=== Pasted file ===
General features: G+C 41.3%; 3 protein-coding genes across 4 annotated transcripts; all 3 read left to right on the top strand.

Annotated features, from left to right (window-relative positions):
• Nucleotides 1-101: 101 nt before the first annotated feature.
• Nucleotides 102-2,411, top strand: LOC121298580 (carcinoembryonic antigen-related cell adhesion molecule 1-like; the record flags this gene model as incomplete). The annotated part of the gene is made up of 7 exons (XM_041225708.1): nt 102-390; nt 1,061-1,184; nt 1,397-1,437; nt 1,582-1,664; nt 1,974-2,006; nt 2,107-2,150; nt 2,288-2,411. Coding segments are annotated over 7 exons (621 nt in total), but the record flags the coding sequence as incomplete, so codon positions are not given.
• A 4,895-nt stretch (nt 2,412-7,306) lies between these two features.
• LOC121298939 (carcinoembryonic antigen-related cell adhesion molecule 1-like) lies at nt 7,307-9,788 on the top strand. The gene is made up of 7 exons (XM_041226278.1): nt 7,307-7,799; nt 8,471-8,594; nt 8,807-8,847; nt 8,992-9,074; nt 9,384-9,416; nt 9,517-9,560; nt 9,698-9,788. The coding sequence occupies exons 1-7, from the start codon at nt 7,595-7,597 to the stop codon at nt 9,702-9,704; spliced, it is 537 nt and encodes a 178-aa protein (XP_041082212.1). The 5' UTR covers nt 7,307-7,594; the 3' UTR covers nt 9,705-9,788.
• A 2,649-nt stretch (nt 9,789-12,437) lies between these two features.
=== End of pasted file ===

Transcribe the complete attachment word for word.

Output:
General features: G+C 41.3%; 3 protein-coding genes across 4 annotated transcripts; all 3 read left to right on the top strand.

Annotated features, from left to right (window-relative positions):
• Nucleotides 1-101: 101 nt before the first annotated feature.
• Nucleotides 102-2,411, top strand: LOC121298580 (carcinoembryonic antigen-related cell adhesion molecule 1-like; the record flags this gene model as incomplete). The annotated part of the gene is made up of 7 exons (XM_041225708.1): nt 102-390; nt 1,061-1,184; nt 1,397-1,437; nt 1,582-1,664; nt 1,974-2,006; nt 2,107-2,150; nt 2,288-2,411. Coding segments are annotated over 7 exons (621 nt in total), but the record flags the coding sequence as incomplete, so codon positions are not given.
• A 4,895-nt stretch (nt 2,412-7,306) lies between these two features.
• LOC121298939 (carcinoembryonic antigen-related cell adhesion molecule 1-like) lies at nt 7,307-9,788 on the top strand. The gene is made up of 7 exons (XM_041226278.1): nt 7,307-7,799; nt 8,471-8,594; nt 8,807-8,847; nt 8,992-9,074; nt 9,384-9,416; nt 9,517-9,560; nt 9,698-9,788. The coding sequence occupies exons 1-7, from the start codon at nt 7,595-7,597 to the stop codon at nt 9,702-9,704; spliced, it is 537 nt and encodes a 178-aa protein (XP_041082212.1). The 5' UTR covers nt 7,307-7,594; the 3' UTR covers nt 9,705-9,788.
• A 2,649-nt stretch (nt 9,789-12,437) lies between these two features.